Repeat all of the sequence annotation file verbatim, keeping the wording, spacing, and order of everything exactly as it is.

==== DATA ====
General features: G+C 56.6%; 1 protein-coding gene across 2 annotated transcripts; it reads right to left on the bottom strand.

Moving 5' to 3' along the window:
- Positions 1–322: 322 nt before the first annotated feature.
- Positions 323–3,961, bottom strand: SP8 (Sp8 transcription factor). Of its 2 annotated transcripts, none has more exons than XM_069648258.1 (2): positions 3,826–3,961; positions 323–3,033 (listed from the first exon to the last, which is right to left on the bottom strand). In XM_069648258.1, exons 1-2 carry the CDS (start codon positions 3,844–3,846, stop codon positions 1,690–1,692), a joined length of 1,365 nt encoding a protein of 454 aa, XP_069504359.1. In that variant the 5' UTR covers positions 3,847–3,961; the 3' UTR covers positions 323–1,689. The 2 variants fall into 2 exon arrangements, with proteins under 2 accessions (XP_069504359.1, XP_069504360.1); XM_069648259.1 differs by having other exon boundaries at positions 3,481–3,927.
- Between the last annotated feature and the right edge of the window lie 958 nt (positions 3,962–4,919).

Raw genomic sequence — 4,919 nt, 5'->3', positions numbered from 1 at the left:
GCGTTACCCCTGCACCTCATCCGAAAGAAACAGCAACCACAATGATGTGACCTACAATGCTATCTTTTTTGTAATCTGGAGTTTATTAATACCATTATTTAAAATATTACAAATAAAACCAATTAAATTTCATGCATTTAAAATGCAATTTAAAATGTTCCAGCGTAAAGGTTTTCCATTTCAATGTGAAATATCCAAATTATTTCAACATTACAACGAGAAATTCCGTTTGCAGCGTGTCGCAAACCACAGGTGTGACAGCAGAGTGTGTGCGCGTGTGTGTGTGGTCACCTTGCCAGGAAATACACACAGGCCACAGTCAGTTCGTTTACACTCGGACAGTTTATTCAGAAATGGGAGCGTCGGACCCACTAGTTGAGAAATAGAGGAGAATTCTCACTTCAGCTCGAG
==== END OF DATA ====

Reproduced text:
General features: G+C 56.6%; 1 protein-coding gene across 2 annotated transcripts; it reads right to left on the bottom strand.

Moving 5' to 3' along the window:
- Positions 1–322: 322 nt before the first annotated feature.
- Positions 323–3,961, bottom strand: SP8 (Sp8 transcription factor). Of its 2 annotated transcripts, none has more exons than XM_069648258.1 (2): positions 3,826–3,961; positions 323–3,033 (listed from the first exon to the last, which is right to left on the bottom strand). In XM_069648258.1, exons 1-2 carry the CDS (start codon positions 3,844–3,846, stop codon positions 1,690–1,692), a joined length of 1,365 nt encoding a protein of 454 aa, XP_069504359.1. In that variant the 5' UTR covers positions 3,847–3,961; the 3' UTR covers positions 323–1,689. The 2 variants fall into 2 exon arrangements, with proteins under 2 accessions (XP_069504359.1, XP_069504360.1); XM_069648259.1 differs by having other exon boundaries at positions 3,481–3,927.
- Between the last annotated feature and the right edge of the window lie 958 nt (positions 3,962–4,919).

Raw genomic sequence — 4,919 nt, 5'->3', positions numbered from 1 at the left:
GCGTTACCCCTGCACCTCATCCGAAAGAAACAGCAACCACAATGATGTGACCTACAATGCTATCTTTTTTGTAATCTGGAGTTTATTAATACCATTATTTAAAATATTACAAATAAAACCAATTAAATTTCATGCATTTAAAATGCAATTTAAAATGTTCCAGCGTAAAGGTTTTCCATTTCAATGTGAAATATCCAAATTATTTCAACATTACAACGAGAAATTCCGTTTGCAGCGTGTCGCAAACCACAGGTGTGACAGCAGAGTGTGTGCGCGTGTGTGTGTGGTCACCTTGCCAGGAAATACACACAGGCCACAGTCAGTTCGTTTACACTCGGACAGTTTATTCAGAAATGGGAGCGTCGGACCCACTAGTTGAGAAATAGAGGAGAATTCTCACTTCAGCTCGAG